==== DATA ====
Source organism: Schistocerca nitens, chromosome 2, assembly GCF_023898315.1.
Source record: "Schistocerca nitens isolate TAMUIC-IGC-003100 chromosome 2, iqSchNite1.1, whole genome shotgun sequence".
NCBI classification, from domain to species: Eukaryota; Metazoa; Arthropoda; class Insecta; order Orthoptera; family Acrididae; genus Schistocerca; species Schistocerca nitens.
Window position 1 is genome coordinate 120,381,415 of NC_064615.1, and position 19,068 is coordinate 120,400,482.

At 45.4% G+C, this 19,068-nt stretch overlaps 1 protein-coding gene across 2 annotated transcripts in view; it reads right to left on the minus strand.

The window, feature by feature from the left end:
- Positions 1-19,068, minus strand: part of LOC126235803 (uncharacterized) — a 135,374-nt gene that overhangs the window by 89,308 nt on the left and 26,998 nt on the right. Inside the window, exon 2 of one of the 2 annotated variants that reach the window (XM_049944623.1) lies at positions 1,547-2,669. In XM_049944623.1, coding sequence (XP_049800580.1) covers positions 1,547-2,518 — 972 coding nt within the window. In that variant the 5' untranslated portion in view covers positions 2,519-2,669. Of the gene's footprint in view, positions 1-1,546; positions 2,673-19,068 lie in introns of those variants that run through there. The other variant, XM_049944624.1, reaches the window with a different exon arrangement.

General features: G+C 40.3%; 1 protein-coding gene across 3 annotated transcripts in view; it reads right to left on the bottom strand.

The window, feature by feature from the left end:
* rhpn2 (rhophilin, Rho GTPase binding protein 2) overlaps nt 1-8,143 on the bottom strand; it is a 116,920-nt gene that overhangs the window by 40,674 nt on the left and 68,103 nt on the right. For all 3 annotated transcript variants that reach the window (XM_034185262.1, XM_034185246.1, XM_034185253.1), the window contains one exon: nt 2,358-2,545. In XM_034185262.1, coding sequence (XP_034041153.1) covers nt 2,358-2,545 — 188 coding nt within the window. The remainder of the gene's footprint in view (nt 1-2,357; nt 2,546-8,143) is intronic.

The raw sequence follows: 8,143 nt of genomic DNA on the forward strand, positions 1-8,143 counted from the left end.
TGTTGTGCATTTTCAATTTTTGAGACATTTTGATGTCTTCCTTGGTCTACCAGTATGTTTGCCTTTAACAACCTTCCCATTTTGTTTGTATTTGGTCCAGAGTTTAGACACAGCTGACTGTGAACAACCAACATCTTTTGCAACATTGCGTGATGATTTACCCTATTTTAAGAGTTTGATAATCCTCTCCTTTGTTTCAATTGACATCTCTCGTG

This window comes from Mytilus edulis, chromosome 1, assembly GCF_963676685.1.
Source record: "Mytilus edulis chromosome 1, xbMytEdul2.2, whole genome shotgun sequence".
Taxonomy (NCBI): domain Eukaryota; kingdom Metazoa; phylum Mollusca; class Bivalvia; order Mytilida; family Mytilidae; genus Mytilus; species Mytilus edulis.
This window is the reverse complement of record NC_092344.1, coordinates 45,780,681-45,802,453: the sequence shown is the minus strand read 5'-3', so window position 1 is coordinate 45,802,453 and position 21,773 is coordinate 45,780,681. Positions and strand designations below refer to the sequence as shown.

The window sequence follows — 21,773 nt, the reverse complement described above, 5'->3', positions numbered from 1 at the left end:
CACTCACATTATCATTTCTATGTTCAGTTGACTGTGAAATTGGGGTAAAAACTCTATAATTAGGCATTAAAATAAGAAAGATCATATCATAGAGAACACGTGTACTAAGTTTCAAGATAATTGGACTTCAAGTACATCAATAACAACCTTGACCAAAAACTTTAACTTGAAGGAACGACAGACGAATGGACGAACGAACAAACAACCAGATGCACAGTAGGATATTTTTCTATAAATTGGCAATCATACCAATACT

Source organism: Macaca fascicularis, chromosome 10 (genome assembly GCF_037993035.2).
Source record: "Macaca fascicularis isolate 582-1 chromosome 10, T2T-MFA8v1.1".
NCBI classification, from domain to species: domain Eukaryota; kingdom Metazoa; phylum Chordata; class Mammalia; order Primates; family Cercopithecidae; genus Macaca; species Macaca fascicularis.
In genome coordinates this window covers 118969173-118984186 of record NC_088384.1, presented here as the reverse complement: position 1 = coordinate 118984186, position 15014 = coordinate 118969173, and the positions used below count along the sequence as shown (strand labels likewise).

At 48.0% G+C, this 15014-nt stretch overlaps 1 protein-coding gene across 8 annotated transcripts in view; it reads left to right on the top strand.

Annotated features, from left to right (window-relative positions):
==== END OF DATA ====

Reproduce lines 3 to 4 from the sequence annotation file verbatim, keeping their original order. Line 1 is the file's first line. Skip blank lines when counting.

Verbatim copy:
NCBI classification, from domain to species: Eukaryota; Metazoa; Arthropoda; class Insecta; order Orthoptera; family Acrididae; genus Schistocerca; species Schistocerca nitens.
Window position 1 is genome coordinate 120,381,415 of NC_064615.1, and position 19,068 is coordinate 120,400,482.